Colon punctuation is often confusing because people either use too many of them or not enough. The function of a colon is pretty simple to understand: it introduces, emphasizes, and punctuates extended quotations, but that's not all! Carry on reading, and we'll explain what colon punctuation is, how to use them, and when to capitalize after them.
Colons ( : ) affect sentences in tons of ways, and you can use them to replace specific phrases "such as" "which is" or even "thus." Here are some examples of colon punctuation used in this way.
When using a colon as punctuation, there are some specific rules to bear in mind. The following list covers the dos and don'ts!
1) Always capitalize the first word after a colon if it's a proper noun. (There are some style guide variations to this rule, which we will cover later)
2) Colons aren't used to separate verbs and their object or complement.
3) Don't use a colon between a preposition and its object.
We've looked at common mistakes people make: let's look at ways you can use colons.
Constructing your thoughts and ideas can be confusing with colons, especially as different style guides say contrasting things. Let's look at a few different ways.
Clarifying is when you further explain a statement or situation, coming from the infinitive verb "to clarify."
You can use colons between two complete sentences when the second sentence explains or expands on the first one.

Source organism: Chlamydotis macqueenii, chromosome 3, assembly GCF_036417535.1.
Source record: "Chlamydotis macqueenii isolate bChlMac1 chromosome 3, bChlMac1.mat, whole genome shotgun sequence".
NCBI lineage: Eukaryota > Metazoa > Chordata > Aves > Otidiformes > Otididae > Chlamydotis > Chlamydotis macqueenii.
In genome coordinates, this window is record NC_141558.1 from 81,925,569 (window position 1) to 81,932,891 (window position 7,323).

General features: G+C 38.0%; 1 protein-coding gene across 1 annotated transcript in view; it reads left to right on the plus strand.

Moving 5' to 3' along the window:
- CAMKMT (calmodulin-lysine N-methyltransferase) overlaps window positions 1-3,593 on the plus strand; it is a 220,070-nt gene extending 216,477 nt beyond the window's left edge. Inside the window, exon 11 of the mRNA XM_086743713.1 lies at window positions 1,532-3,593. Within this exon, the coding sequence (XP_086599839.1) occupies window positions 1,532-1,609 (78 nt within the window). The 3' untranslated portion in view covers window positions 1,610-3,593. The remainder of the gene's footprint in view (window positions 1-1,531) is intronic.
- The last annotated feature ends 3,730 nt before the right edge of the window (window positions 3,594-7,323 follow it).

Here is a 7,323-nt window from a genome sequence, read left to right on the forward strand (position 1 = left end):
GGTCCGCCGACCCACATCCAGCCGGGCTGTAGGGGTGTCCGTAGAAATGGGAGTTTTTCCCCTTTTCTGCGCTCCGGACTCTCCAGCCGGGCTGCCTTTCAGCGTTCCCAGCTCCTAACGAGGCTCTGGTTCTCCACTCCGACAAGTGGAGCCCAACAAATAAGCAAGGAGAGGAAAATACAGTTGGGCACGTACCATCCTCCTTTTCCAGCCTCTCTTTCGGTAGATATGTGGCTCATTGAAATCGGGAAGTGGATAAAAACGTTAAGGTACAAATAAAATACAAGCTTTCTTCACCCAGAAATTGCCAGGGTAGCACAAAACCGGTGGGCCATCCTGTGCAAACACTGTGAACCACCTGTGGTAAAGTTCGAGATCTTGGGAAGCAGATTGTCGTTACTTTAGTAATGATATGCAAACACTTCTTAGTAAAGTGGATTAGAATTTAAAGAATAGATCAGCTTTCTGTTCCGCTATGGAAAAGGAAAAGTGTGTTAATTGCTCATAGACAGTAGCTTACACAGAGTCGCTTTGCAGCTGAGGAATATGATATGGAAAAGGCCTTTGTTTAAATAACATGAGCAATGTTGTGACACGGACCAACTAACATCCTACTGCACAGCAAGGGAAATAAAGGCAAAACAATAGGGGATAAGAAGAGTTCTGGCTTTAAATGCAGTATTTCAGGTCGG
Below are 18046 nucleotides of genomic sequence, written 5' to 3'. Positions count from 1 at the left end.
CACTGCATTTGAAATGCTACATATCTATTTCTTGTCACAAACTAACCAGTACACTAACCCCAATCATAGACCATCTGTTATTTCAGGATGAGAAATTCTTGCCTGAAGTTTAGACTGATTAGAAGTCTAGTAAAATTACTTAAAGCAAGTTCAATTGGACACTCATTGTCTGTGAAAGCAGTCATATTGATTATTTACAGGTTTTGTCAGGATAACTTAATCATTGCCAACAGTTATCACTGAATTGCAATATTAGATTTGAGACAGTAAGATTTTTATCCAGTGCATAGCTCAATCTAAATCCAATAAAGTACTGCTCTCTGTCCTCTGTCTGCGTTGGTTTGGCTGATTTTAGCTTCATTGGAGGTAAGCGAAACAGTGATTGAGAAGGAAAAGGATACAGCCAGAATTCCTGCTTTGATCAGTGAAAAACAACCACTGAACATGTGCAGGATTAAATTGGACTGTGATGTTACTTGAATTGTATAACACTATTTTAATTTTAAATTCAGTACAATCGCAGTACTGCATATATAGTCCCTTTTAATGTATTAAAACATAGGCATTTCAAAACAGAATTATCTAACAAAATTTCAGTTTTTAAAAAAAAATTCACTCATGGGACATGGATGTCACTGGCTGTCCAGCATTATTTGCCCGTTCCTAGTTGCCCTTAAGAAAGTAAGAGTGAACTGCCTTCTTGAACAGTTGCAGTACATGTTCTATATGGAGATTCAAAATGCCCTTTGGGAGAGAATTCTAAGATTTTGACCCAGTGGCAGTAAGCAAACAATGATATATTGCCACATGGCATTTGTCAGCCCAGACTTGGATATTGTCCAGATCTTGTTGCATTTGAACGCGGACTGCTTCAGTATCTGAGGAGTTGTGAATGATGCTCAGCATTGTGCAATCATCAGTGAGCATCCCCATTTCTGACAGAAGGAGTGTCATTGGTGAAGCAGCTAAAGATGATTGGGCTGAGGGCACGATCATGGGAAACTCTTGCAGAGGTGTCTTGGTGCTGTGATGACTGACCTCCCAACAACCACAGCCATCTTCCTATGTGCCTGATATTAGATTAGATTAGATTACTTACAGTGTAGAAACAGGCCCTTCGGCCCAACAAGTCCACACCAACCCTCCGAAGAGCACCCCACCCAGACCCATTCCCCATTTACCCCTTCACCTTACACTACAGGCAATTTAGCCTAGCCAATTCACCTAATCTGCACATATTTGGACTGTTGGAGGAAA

Bullet-pointed lists are good for demonstrating examples of particular things without necessarily having a defined order.
Only write a bullet-pointed list after an independent clause.
Here are the health benefits of our drinks:
Colons are a great way of introducing quotes. When you want to quote something or someone, introduce the quote and add a colon before the quote begins.
Colons are also helpful for extended quotes, and you can apply them in similar ways. If a quote is longer than forty words or three lines of verse, it's considered an extended quote.
Introduce the quote as before, but this time use line spacing to separate the quote from the introduction. Note: quotation marks aren't necessary with extended quotes. Here's an example:
I don't know if I continue, even today, always liking myself. But what I learned to do many years ago was to forgive myself. It is very important for every human being to forgive herself or himself because if you live, you will make mistakes- it is inevitable. But once you do and you see the mistake, then you forgive yourself and say, 'Well, if I'd known better, I'd have done better,' that's all...
Colons are used to introduce examples or provide more information for an idea.
To utilize a colon in this way, the first part of the sentence must be an independent clause, meaning it must be able to function by itself and make sense; here's what we mean.
Perhaps the most common use of a colon is when we create lists. When punctuating a list, we use colons after an independent clause. Here's an everyday example of a colon used in a list format.
Well, that's the ultimate question, and the most simple answer we can give is that it depends on the style guide you're using.
For everyday writing, you're free to decide whether you capitalize after a colon, except for proper nouns that must always be capitalized.
If you follow the AP style or APA style guides, they suggest you capitalize after a colon if it's the start of a complete sentence.
Alternatively, the MLA and Chicago Manual of Style recommend using a capital letter after a colon if it introduces two sentences, not one.